Jarn News, 2020-12-14
On July 1, 2020, Brazil’s new energy efficiency regulation for air conditioners was officially announced by INMETRO, National Institute of Metrology, Quality and Technology, through Decree No. 234.
The new regulation changed the rating criterion from Energy Efficiency Ratio (EER) to the Cooling Seasonal Performance Factor (CSPF) or IDRS in Portuguese based on ISO16358: Air-cooled air conditioners and air-to-air heat pumps – Testing and calculating methods for seasonal performance factors. The new rating matches the actual situation of air conditioner use much more closely by considering partial load, the thermal load of the air-conditioned environment, and the outdoor temperatures that vary widely, not only throughout the year, but also on the same day.
The regulation reclassifies the energy efficiency categories and also includes PBE Brazilian Labeling Program, the new energy label. The qualified air conditioners can be granted the ENCE National Energy Conservation Label and Energy Saving Seal of PROCEL, National Energy Conservation Program.
The energy efficiency of the new regulation is voluntary until December 31, 2022, then will become mandatory from January 1, 2023, from when the manufacture, import, and sale of products that do not comply with the new specifications will be prohibited. The minimum CSPF values will be raised further from January 1, 2026, as shown in Table 1.
Brazil’s energy-saving regulation for air conditioners had targeted non-inverter units and had not been reviewed for about 10 years. Accordingly, the performance of inverter air conditioners was not evaluated correctly, and the market penetration of inverter units with high initial costs remained relatively low. Inverter units account for 40 to 45% of wall-mounted type split air conditioners in the Brazilian market in 2020, according to ABRAVA, the Brazilian Association of Refrigeration, Air Conditioning, Ventilation and Heating.
The new regulation will clarify the high energy-saving performance of inverter air conditioners and the difference in performance among inverter models. In the new energy efficiency classes, non-inverter models will probably be rated as Class E or F, and entry-level inverter models will probably be rated as Class B, C, or D. Thanks to new standards and energy labels, consumers can clearly understand the energy-saving performance of air conditioners and can make better choices among the current product offerings. Although high-performance inverter models have a higher initial cost, if their lower lifetime operational cost due to reduced power consumption is widely recognized, it is thought that the shift to high-performance inverter air conditioners will proceed in Brazil. Particularly during the COVID-19 pandemic, which obliges people to spend more time at home, the benefits of inverter models are greater than ever.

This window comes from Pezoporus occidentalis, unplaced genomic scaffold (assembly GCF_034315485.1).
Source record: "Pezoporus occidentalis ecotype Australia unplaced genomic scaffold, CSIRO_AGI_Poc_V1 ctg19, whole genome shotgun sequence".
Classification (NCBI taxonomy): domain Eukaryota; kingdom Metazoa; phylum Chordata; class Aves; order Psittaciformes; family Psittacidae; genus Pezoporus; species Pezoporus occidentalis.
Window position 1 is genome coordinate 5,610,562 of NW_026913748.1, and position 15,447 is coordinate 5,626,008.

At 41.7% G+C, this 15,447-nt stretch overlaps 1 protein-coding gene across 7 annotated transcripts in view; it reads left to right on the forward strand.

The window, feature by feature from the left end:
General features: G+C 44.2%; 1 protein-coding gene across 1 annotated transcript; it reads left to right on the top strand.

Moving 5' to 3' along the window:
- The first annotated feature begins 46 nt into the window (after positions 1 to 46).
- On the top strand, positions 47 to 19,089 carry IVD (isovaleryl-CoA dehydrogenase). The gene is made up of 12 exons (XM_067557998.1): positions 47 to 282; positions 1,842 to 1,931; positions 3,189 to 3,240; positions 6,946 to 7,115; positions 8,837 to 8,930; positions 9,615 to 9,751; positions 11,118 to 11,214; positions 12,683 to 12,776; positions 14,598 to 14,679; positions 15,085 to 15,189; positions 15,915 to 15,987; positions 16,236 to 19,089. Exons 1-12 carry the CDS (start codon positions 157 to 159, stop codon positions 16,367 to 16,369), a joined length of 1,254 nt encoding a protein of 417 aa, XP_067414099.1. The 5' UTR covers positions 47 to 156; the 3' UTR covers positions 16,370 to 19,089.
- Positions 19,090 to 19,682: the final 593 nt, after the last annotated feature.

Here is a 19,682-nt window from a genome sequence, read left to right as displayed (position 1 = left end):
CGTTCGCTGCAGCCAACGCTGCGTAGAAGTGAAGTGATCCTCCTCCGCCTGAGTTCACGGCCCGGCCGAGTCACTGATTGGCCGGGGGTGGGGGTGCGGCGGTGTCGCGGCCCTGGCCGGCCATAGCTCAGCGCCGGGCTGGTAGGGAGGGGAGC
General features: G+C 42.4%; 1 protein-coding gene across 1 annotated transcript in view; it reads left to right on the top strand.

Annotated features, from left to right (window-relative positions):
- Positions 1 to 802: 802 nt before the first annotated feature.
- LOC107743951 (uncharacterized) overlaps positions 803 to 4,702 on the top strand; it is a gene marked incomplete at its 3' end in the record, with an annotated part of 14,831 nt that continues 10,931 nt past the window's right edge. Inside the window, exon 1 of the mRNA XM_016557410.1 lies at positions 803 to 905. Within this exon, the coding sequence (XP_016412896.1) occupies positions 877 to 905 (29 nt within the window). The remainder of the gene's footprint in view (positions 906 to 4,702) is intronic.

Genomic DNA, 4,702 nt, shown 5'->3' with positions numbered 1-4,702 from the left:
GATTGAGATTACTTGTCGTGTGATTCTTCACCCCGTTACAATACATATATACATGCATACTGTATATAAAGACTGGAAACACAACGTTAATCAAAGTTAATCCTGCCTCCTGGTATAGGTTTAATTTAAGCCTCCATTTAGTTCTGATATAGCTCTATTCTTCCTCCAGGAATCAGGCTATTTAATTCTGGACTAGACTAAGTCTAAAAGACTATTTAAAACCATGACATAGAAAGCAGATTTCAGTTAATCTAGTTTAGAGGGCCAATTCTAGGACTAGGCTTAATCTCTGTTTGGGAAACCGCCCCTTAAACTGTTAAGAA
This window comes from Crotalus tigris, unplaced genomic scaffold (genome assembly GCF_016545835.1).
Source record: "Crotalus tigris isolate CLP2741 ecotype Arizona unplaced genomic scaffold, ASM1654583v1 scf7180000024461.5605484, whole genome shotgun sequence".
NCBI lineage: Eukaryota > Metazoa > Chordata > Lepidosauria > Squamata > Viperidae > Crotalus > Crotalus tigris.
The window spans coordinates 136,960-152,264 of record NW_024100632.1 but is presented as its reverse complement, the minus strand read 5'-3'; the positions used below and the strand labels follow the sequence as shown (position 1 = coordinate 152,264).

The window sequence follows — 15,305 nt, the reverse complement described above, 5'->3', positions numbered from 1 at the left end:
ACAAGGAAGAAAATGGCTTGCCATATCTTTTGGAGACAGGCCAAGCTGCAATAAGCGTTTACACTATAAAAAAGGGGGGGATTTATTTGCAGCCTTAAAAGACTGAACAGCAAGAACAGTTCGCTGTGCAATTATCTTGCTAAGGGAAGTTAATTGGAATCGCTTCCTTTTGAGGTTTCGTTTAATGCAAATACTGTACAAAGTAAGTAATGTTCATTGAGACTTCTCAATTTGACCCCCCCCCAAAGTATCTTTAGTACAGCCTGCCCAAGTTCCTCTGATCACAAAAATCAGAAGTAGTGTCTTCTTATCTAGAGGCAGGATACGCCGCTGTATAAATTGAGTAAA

In anticipation of market expansion driven by the new regulation, Asian manufacturers such as those from Japan, China, and South Korea, which specialize in inverter technology, are aiming to increase sales in Brazil by strengthening their lineups of inverter models. In fact, starting in October 2020, Daikin’s sales subsidiary, Daikin McQuay Ar Condicionado Brasil (DMB), will offer a full line of room air conditioners (RACs) with the new rating label produced by its factory, Daikin Ar Condicionado Amazonas (DAM), located in Manaus Free Zone.
Along with energy savings, it is hoped that air conditioners in Brazil will shift to lower global warming potential (GWP) refrigerants in the future. However, R410A is predominantly used for new air conditioners in the Brazilian market at present. ABRAVA indicated that after 2029, when the Kigali Amendment will come into effect, R410A will be phased down and lower GWP hydrofluorocarbons (HFCs) including R32 will be adopted. By then, in order to implement the introduction of mildly flammable (A2L) refrigerants on a large scale, it will be necessary to reinforce training for technicians in the education sector such as SENAI, National Industrial Training Service, and FATEC, Faculty of Theology and Sciences, with strong support from manufacturers and ABRAVA.
In Brazil, Daikin is the f lag bearer for R32 air conditioners, which are environmentally friendly and energy efficient. Daikin alone launched test marketing of an R32 model supplied by its Thai factory in February 2019, which is a wall-mounted split-type air conditioner with 32,000 BTU/h (9.4 kW), a CSPF of 7.50 and classified as A so it already complies with the Class A energy efficiency rating to be applied in 2026 onwards.
With the rise in CSPF values from 2026, the spread of air conditioners with R32 refrigerant may increase in Brazil.